BY: Fr. Mike Lagrimas


Gospel: Jn 18:33-37

Message # 505: “The Glorious Reign of Christ”

(TO THE PRIESTS, Our Lady’s Beloved Sons, Marian Movement of Priests)


1. The Marian Message

a) The Blessed Mother talks about the reign of the true king, Jesus Christ. She mentions five important things about the glorious reign of Christ. First, it will be established in the hearts and souls: “Those hearts renewed by love, and those souls sanctified by grace form then the most precious part of the divine royalty of Jesus (letter d).

b) Second, the glorious reign of Christ means the “flowering of holiness and purity, of love and justice, of joy and peace” when the hearts of men will be transformed by the power of the Holy Spirit (letter e).

c) Third, the glorious reign of Christ will be shown in the lives of men whose lives will be transformed by their “perfect accomplishment of the will of God” as it is done in heaven and also on earth (letter g).

d) Fourth, the glorious reign of Christ will fully take place “after the complete defeat of Satan and all the spirits of evil, and the destruction of Satan’s diabolical power” (letter i).

e) Finally, the “triumph of the Eucharistic reign of Jesus” is the ultimate sign of the glorious reign of Jesus. He will be made manifest “in the mystery of his Eucharistic presence” (letter j). The Eucharist is the “source from which will burst forth all his divine power.”

f) All these manifestations of the glorious reign of Jesus are the clear signs of the coming of the new heavens and the new earth, the full establishment of the kingdom of God in the world. The Blessed Mother promises to lead us all towards this glorious state of God’s children.


2. The Sunday Gospel

a) This is the last Sunday of the year. It is always the celebration of the Solemnity of Christ the King. The readings are eschatological, that is, talking about the end-times, when Jesus will come again as the Eternal Judge of both the dead and the living. Rather than looking at it as the end, we should regard it as the beginning of the glorious reign of God among us.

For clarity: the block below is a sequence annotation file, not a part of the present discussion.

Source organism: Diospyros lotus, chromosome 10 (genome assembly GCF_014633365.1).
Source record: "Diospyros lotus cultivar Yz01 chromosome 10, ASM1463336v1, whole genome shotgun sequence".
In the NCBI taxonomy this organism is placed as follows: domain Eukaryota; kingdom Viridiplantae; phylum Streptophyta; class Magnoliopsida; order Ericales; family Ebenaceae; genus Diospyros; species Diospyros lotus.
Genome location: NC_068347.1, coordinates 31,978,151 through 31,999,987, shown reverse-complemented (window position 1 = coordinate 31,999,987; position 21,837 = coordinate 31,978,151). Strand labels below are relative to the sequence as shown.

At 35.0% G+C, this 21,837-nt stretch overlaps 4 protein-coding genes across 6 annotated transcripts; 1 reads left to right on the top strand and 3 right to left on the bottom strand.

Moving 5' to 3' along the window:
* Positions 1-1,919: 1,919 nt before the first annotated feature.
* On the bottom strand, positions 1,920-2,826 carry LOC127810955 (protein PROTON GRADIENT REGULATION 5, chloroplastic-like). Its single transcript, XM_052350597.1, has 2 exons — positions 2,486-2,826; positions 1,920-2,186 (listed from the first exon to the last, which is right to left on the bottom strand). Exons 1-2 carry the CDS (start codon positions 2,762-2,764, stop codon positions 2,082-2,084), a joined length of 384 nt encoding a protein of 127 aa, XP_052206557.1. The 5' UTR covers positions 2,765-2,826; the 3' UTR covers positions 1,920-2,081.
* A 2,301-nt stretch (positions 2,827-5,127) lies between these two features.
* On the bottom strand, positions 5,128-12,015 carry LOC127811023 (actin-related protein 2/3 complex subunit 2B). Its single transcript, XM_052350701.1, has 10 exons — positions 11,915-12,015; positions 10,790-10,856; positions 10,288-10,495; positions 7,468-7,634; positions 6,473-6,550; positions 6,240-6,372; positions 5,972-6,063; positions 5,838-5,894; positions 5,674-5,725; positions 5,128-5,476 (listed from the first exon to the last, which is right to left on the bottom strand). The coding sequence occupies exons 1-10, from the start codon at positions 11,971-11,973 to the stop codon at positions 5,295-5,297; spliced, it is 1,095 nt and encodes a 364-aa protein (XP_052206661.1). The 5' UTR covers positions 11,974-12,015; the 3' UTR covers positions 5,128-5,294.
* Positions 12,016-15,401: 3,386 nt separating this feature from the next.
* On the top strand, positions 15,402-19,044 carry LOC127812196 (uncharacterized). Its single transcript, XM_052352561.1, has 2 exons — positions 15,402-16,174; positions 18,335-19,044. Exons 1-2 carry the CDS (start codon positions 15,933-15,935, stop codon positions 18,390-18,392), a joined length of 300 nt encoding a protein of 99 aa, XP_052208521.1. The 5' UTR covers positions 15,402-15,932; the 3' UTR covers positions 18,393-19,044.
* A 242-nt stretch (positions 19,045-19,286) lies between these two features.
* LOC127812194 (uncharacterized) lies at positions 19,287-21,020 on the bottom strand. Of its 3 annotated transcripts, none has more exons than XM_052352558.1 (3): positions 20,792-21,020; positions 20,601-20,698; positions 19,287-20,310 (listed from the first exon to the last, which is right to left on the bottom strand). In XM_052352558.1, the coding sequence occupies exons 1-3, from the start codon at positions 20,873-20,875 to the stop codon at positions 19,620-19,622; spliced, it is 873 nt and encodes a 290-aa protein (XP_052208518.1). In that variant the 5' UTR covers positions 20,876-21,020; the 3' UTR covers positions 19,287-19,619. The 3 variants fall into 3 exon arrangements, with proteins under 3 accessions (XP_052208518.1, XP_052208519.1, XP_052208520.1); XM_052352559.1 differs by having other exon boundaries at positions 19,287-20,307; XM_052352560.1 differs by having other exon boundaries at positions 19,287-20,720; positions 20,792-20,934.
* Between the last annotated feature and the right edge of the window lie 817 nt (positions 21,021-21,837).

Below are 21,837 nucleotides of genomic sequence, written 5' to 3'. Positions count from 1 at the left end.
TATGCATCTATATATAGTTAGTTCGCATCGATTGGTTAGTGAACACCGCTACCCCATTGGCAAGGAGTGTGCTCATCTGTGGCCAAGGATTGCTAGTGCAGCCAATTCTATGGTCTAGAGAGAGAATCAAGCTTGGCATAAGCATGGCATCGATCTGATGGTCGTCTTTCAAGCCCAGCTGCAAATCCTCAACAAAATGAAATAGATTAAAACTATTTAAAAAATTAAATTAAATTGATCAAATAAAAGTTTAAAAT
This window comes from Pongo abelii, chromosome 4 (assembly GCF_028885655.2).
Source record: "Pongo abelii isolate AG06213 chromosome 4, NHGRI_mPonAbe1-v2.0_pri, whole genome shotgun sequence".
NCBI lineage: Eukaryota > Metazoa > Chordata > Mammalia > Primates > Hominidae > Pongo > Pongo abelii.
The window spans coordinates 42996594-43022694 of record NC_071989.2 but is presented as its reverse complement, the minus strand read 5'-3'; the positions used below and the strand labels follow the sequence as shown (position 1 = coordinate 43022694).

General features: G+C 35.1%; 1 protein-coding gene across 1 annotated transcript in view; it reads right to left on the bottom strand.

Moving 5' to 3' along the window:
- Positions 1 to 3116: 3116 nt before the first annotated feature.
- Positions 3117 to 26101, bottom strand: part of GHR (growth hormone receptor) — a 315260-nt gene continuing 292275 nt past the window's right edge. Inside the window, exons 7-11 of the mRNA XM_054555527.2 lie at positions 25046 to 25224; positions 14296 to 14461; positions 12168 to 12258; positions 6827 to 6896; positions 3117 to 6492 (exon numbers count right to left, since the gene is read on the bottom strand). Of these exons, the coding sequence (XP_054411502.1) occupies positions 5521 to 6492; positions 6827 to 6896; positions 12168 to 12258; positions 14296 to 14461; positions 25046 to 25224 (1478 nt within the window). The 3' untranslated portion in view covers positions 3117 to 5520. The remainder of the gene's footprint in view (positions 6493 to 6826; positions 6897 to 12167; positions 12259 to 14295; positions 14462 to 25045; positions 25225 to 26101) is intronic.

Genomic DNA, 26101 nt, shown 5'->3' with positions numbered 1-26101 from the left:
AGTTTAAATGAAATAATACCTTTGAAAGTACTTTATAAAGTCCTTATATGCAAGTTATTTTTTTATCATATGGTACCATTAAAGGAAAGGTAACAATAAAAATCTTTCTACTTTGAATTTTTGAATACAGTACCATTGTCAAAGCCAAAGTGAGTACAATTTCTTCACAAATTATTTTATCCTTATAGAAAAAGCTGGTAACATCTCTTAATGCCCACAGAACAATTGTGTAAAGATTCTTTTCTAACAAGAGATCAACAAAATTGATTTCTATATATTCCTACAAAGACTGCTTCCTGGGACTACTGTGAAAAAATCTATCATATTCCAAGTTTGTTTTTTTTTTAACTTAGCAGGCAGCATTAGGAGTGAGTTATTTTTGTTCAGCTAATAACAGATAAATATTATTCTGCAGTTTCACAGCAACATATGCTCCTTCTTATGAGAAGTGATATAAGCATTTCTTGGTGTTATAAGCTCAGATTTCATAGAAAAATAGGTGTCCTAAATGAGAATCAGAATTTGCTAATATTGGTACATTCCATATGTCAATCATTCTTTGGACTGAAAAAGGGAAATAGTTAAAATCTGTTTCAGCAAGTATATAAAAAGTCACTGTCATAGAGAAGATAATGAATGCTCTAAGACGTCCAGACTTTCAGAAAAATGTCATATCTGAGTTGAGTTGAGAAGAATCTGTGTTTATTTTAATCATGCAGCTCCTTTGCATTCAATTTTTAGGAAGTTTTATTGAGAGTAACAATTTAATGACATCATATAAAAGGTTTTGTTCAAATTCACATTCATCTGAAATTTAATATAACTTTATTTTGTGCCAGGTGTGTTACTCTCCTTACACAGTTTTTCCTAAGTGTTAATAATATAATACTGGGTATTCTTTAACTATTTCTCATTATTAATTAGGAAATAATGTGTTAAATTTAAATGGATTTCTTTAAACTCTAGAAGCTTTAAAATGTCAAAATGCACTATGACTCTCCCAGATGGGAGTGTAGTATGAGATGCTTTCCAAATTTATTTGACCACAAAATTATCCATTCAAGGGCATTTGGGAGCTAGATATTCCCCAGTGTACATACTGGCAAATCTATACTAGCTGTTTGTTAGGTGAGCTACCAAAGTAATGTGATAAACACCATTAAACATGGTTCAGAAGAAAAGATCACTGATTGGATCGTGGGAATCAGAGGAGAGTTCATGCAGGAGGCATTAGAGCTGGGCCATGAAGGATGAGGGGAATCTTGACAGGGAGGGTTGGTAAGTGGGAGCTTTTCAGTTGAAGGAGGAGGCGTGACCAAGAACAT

b) God’s Chosen People, Israel, was not intended by God as a monarchy. It is a theocracy, meaning, God is the King of His people. There is supposed to be no human king for Israel. The kingdom, starting with King Saul, was a result of man’s rebellion against God. God yielded to Israel’s obstinacy and allowed them to have a human king. But as shown in the Old Testament, it was a short-lived kingdom. Soon after David and Solomon, unfaithful and unworthy kings followed, and not long after, the kingdom was divided into two: the southern kingdom (Judah) and the northern kingdom (Samaria). The people realized that their sufferings were the fruits of their rebellious and obstinate attitude against God and His commands.

c) The image of Jesus as king is not something new and unusual. He has given several parables using the image of a king. And on some occasions, notably after the multiplication of the bread and fish, the people made audacious moves to make him king, but he would always get away secretly. The last mention about his being king was in Pilate’s palace and the inscription at the head of the cross: “INRI” or “JNRJ” (Jesus Nazarenus Rex Judaeorum – Jesus the Nazarene, King of the Jews).

d) But the king that the people had in mind was a political one, similar to that of King David. That is why the title Son of David was very popular and meaningful to the Jewish people. This title simply means that the Messiah, according to the prophets, will come from the royal lineage of King David. But the Jews were expecting a political messiah. Their immediate goal was the freedom of the Chosen People, the emancipation from the domination of the Romans. They were not thinking about freedom from sin, salvation and God’s kingdom. Their agenda was mainly political. The king will be a fearless warrior who will lead the people in waging victorious wars against Israel’s enemies. That is why in their mind, the king cannot suffer and die. So, when Jesus was talking about his forthcoming sufferings and death, they just could not understand him, and they refused to listen to him. The dialogue between Jesus and Pilate illustrates a totally different understanding of the concept of kingship. Jesus insisted that his kingdom does not belong to this world. Pilate could not understand it.

e) But Jesus is not just a political messiah, or another worldly king. He is the Savior of mankind; He is the eternal King of the universe. His kingdom is not temporary and limited; it is eternal and beyond any limitation of time and space. It is not a kingdom obtained through human succession, or through victories in bloody wars. Rather it is the kingdom of God, “an eternal and universal kingdom, a kingdom of truth and life, a kingdom of holiness and grace, a kingdom of justice, love and peace” (Preface of the Mass on the Solemnity of Christ the King). Through Jesus, God re-established His Kingship once again, this time not anymore over a stubborn and rebellious people, but over a “priestly people, kingly people”, truly humble and obedient to God.